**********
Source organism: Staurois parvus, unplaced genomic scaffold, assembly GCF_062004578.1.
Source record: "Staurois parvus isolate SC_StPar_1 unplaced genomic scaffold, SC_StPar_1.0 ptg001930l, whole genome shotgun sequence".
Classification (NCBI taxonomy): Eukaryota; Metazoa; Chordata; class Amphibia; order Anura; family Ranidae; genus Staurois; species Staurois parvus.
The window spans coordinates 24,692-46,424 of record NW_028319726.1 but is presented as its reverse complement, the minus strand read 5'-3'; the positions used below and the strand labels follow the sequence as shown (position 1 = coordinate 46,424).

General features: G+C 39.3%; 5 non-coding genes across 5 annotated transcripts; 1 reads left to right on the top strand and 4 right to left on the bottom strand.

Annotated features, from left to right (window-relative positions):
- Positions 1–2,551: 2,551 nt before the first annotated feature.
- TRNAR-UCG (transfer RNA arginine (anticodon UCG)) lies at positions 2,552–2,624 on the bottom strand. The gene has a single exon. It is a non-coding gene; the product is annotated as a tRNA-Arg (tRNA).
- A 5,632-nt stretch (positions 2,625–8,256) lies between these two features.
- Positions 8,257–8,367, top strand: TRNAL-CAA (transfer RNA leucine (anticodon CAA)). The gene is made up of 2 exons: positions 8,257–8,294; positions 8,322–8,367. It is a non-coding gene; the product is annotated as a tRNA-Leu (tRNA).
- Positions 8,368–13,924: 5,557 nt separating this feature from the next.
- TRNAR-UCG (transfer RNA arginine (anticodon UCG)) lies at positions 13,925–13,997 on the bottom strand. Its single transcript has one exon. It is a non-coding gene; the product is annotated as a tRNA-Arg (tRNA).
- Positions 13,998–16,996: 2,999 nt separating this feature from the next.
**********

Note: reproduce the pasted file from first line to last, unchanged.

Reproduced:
Source organism: Staurois parvus, unplaced genomic scaffold, assembly GCF_062004578.1.
Source record: "Staurois parvus isolate SC_StPar_1 unplaced genomic scaffold, SC_StPar_1.0 ptg001930l, whole genome shotgun sequence".
Classification (NCBI taxonomy): Eukaryota; Metazoa; Chordata; class Amphibia; order Anura; family Ranidae; genus Staurois; species Staurois parvus.
The window spans coordinates 24,692-46,424 of record NW_028319726.1 but is presented as its reverse complement, the minus strand read 5'-3'; the positions used below and the strand labels follow the sequence as shown (position 1 = coordinate 46,424).

General features: G+C 39.3%; 5 non-coding genes across 5 annotated transcripts; 1 reads left to right on the top strand and 4 right to left on the bottom strand.

Annotated features, from left to right (window-relative positions):
- Positions 1–2,551: 2,551 nt before the first annotated feature.
- TRNAR-UCG (transfer RNA arginine (anticodon UCG)) lies at positions 2,552–2,624 on the bottom strand. The gene has a single exon. It is a non-coding gene; the product is annotated as a tRNA-Arg (tRNA).
- A 5,632-nt stretch (positions 2,625–8,256) lies between these two features.
- Positions 8,257–8,367, top strand: TRNAL-CAA (transfer RNA leucine (anticodon CAA)). The gene is made up of 2 exons: positions 8,257–8,294; positions 8,322–8,367. It is a non-coding gene; the product is annotated as a tRNA-Leu (tRNA).
- Positions 8,368–13,924: 5,557 nt separating this feature from the next.
- TRNAR-UCG (transfer RNA arginine (anticodon UCG)) lies at positions 13,925–13,997 on the bottom strand. Its single transcript has one exon. It is a non-coding gene; the product is annotated as a tRNA-Arg (tRNA).
- Positions 13,998–16,996: 2,999 nt separating this feature from the next.